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SUMMER SESSION, 1903.
The Summer Session for 1903 will begin Thursday, June 25, and close six weeks later, Wednesday, August 5. There will be no formal entrance examinations. Attendants must be of good moral character, and must be deemed by the Faculty to be of sufficient maturity and intelligence to profit by the exercises of the session. Courses will be offered in the following subjects:
Instruction will be given by members of the regular Faculty of the University, and by a number of men from other universities, among whom will be George Herbert Palmer, Alford Professor of Natural Religion, Moral Philosophy, and Civil Polity in Harvard University; Paul Monroe, Adjunct Professor of the History of Education in Columbia University; Albert Bushnell Hart, Professor of History in Harvard University; Charles Edwin Bennett, Professor of Latin in Cornell University; George Rice Carpenter, Professor of Rhetoric and English Composition in Columbia University; Benjamin Parsons Bourland, Professor of Romance Languages in Adelbert College of Western Reserve University; Robert Herrick, Associate Professor of English, and James Rowland Angell, Associate Professor of Experimental Psychology in the University of Chicago, and Charles Palache, Assistant Professor of Mineralogy in Harvard University.
Three lectures each on "Problems of School Practice will be given by six California school administratorsMr. Thomas J. Kirk, State Superintendent of Public Instruction; Mr. Samuel T. Black, President of the State Normal School at San Diego; Mr. J. P. Greeley, Ex-Superintendent of Schools of Orange County; Mr. James A. Foshay, Superintendent of Schools of Los Angeles; Mr. John W. Linscott, Superintendent of Schools of Santa Cruz County; and Mr. John W. McClymonds, Superintendent of Schools of Oakland.
The work in Physics, Chemistry, Botany, and Mineralogy will consist of practical laboratory courses, supplemented by lectures on the principles involved. Progress in developing the methods and fixing clearly the aim of such work has been so rapid that the best results have not yet found their way into books. This fact enhances the importance to teachers of the opportunity thus offered. In Physics and Chemistry provision will be made for students and applicants who wish to do experimental work in preparation for university matriculation.
Examination and Credit. ..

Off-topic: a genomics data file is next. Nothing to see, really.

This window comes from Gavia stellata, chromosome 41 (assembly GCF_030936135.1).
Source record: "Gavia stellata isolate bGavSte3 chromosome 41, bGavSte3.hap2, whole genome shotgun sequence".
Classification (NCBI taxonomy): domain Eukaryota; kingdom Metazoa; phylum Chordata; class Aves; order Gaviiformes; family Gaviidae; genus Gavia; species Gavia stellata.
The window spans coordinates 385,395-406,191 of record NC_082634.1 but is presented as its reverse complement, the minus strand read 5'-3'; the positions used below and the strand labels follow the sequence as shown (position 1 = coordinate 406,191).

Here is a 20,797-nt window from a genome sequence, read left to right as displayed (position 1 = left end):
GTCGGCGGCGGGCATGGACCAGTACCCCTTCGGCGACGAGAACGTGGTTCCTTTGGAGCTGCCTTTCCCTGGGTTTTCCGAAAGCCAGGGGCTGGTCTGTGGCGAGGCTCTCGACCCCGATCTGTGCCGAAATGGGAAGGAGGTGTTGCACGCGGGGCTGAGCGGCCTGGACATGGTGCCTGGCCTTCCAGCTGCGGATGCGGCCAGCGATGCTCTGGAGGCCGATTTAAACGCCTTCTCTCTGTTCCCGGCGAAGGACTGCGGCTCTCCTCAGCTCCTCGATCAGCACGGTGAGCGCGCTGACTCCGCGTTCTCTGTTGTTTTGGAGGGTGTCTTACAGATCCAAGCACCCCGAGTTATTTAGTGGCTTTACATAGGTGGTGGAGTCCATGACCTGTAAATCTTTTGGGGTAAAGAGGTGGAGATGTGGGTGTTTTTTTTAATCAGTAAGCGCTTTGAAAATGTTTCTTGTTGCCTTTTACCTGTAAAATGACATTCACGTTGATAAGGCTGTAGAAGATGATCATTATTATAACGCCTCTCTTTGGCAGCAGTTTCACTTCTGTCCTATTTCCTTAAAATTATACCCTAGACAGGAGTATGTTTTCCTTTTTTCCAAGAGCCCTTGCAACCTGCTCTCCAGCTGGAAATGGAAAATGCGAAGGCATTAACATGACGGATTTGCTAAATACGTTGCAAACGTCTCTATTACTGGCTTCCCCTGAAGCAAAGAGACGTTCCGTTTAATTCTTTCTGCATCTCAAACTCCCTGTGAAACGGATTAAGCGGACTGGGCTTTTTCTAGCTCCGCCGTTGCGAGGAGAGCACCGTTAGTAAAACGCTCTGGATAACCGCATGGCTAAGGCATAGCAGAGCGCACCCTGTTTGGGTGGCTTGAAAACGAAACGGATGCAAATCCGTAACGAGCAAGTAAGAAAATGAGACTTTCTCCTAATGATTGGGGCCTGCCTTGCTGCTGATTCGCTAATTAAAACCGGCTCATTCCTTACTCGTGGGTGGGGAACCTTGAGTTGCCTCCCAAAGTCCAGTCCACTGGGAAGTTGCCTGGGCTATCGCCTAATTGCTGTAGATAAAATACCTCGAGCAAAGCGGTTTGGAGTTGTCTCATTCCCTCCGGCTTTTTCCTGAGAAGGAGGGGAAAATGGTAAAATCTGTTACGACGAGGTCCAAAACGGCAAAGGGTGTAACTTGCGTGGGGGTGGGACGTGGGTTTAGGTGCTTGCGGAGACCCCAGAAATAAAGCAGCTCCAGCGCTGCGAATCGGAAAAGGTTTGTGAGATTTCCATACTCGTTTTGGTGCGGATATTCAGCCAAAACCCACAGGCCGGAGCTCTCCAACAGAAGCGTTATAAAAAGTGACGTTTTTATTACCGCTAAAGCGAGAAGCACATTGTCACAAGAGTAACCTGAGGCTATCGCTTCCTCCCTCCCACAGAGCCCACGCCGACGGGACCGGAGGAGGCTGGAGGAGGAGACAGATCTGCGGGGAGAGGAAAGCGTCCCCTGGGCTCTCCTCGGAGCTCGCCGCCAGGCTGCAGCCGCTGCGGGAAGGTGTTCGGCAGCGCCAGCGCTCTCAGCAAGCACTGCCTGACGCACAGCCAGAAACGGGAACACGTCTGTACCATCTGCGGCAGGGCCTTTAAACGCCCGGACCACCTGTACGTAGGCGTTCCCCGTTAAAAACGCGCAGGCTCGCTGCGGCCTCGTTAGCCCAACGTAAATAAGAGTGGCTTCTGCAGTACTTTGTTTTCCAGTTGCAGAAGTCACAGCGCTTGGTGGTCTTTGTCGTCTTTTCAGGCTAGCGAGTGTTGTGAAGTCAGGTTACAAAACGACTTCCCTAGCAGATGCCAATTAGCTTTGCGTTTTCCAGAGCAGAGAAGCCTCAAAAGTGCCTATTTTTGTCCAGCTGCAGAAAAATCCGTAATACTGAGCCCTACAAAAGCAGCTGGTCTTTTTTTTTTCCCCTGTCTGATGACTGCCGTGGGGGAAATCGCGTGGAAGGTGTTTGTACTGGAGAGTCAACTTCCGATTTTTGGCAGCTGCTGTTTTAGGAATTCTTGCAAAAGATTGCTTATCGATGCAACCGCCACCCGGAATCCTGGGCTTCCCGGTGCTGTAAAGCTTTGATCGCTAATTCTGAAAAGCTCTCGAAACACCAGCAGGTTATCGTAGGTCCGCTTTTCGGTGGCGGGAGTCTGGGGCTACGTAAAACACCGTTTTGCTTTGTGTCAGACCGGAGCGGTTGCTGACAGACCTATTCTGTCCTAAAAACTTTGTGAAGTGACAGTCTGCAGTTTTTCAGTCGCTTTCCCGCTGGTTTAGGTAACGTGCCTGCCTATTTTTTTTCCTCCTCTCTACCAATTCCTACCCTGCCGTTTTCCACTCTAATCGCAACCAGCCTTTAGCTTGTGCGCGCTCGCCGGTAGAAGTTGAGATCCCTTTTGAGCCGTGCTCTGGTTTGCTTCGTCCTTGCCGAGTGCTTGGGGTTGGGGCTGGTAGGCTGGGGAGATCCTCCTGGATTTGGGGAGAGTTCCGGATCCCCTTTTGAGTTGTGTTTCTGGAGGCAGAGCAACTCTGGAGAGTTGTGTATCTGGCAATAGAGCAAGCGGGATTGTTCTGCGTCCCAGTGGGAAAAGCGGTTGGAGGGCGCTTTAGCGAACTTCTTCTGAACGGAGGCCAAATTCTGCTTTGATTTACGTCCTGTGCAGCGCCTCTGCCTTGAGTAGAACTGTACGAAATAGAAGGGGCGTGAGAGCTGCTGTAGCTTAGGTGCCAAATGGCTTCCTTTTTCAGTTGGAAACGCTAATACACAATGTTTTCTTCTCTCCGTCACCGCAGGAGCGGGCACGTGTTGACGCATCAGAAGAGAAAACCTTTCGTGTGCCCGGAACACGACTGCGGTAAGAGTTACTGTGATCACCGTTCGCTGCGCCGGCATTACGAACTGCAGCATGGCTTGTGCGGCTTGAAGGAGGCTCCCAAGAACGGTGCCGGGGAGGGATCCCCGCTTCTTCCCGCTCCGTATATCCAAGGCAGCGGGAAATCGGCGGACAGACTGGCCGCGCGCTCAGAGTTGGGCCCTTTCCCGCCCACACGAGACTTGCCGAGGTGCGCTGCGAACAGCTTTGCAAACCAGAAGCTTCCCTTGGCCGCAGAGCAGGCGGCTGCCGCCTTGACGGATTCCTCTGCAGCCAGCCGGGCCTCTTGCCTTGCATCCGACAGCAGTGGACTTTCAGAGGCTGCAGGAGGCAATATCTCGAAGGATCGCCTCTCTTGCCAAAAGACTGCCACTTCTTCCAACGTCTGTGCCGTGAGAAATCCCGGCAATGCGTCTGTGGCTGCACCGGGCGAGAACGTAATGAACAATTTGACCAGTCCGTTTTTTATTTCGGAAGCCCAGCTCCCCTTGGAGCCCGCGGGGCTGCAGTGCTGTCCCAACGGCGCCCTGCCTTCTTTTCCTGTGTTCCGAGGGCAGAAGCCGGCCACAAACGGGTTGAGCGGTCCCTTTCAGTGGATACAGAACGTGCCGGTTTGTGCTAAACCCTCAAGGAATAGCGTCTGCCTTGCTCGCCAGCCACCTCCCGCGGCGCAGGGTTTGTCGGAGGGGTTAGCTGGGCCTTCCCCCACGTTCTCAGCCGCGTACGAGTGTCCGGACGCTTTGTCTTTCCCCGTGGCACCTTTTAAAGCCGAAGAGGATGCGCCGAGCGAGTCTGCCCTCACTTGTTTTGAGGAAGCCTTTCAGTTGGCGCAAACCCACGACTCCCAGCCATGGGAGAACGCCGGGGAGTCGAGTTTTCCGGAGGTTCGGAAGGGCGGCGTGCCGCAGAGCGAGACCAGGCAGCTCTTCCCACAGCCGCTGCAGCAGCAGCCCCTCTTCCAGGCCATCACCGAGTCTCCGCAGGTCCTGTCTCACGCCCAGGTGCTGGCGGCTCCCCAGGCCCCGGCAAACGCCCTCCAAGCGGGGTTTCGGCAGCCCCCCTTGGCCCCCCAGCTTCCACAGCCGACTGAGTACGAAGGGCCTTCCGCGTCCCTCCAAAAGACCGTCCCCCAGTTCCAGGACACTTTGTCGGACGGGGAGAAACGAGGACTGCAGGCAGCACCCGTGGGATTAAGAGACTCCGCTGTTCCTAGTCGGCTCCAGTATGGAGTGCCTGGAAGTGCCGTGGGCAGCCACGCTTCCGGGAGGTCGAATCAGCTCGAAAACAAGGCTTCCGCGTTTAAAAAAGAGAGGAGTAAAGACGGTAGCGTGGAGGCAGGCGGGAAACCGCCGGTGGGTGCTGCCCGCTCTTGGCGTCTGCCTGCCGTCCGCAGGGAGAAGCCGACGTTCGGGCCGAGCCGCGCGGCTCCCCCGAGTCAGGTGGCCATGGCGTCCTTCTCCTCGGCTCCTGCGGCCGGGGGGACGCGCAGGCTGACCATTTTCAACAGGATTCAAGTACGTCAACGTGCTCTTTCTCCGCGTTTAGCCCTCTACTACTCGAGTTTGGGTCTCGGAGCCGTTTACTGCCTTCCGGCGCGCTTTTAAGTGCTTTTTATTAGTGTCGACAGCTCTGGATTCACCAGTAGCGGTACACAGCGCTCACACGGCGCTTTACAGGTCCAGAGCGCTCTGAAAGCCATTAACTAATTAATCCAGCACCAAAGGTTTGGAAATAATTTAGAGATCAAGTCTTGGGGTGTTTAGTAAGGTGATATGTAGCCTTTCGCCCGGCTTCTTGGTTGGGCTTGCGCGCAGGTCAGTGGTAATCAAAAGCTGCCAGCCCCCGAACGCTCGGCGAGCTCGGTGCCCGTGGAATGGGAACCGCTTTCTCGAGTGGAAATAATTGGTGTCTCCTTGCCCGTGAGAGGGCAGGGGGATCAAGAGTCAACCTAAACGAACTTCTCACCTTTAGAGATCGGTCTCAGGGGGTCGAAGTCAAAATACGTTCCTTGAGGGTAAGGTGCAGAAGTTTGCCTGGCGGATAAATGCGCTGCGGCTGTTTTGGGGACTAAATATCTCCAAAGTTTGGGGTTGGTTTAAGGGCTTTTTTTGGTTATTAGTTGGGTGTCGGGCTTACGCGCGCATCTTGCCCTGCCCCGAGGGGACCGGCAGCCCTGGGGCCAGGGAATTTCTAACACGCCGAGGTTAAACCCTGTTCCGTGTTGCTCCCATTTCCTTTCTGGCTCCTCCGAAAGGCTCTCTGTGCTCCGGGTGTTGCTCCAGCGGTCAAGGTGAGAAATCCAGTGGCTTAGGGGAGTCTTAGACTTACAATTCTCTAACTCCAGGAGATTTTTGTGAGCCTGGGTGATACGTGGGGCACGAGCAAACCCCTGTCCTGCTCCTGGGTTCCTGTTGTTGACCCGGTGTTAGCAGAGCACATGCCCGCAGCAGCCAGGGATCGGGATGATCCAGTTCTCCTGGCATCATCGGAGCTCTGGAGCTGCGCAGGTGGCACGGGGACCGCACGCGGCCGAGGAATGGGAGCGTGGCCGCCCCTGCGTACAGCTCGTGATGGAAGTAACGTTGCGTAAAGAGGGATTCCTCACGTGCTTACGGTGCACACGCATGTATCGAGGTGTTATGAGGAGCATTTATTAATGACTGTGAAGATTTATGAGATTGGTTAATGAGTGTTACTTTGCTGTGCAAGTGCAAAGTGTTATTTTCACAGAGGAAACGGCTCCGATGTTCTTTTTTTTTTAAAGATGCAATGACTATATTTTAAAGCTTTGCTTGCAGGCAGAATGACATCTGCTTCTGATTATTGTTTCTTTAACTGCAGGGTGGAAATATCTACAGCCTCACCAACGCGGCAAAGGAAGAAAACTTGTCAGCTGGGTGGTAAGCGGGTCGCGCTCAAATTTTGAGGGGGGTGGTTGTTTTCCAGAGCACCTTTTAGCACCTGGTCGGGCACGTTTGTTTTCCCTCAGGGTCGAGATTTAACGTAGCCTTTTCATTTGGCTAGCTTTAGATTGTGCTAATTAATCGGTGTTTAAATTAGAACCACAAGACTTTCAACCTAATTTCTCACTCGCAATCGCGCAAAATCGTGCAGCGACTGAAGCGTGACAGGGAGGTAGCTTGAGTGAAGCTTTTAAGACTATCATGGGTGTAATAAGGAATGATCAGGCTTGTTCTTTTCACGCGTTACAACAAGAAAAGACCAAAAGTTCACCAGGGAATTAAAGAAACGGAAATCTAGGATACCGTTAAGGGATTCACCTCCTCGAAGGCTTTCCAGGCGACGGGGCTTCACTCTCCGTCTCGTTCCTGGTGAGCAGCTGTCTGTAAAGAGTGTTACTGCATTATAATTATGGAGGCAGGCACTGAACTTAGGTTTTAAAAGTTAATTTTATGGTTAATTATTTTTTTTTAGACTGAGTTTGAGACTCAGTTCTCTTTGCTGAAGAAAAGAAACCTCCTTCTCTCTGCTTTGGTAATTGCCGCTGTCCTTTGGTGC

There will be no general period of final examinations. The matter of examinations for credit will be left in the hands of the instructors. The regular hours for recitation, etc., may be used for such examinations as may be necessary; or instructors may make special appointments with their classes for this purpose.
It is intended that University credit shall be given only to attendents who are qualified to do systematic University work. In the absence of formal entrance requirements, the instructor in charge of a given course is to be the judge of the qualifications of candidates for credit. The instructor will enroll as regular students and as candidates for credit only such attendants as present to him, at the outset of the work, satisfactory evidence of preparation for the course to be undertaken.
In general, credit will be given at the rate of one unit for fifteen exercises. A course of five lectures weekly during six weeks would have a credit value of two units. Credit may be given in due proportion, for a smaller number of exercises, when these are of more than the usual length (for lectures and recitations, about 53 minutes.)
The normal amount of credit obtainable during the session, by a student who devotes his whole time to courses strictly of university grade, is six units. A bachelor's degree represents 120 or more units of credit, distributed according to the requirements of the college in which the degree is conferred.
The tuition fee will be twelve (12) dollars regardless of the number of courses taken. The fee will be required of those who wish to attend as auditors merely, as well as of those who wish to undertake systematic class work and examination.
Only registered students of the Summer Session will be admitted to lectures and meetings of classes.
The laboratory fee in Physics and in Botany will be $5.00; in Mineralogy, $2.50. In Chemistry there will be a fee of $15.00, of which amount $5.00 will be returned at the end of the course, less the cost of apparatus that is broken or lost. All necessary apparatus and chemicals, with the exception of platinum wire and small weights, will be furnished by the University. Library.
Throughout the Summer Session the University Library will be open on Mondays, Tuesdays, Wednesdays, Thursdays, and Fridays from 9 a.m. to 5 p.m.
The library privileges, including the home use of books, ordinarily accorded to University students, will be extended to students in the summer courses. No additional fee is required. Persons who may desire to pursue independent courses of reading or study, during the Summer Session, without attending any of the regular exercises, may have full library privileges, upon application to the Librarian, and upon payment of $10.00 as a deposit. In every case the deposit, less unpaid fines or charges, is returned at the close of the Session.
To insure adequate arrangements in due season, and to facilitate prompt communication with prospective students in case of change in present plans, all persons who desire to attend any of the courses are urgently requested to notify the Recorder of the Faculties on or before Monday, June 15, using the blank form of application appended to this announcement. All fees must be paid in advance, at the opening of the Summer Session, to the Secretary of the University, at his office in South Hall. Accommodations.
Board and lodging may be obtained in Berkeley for from $18.00 to $30.00 per month. The accommodations are ample.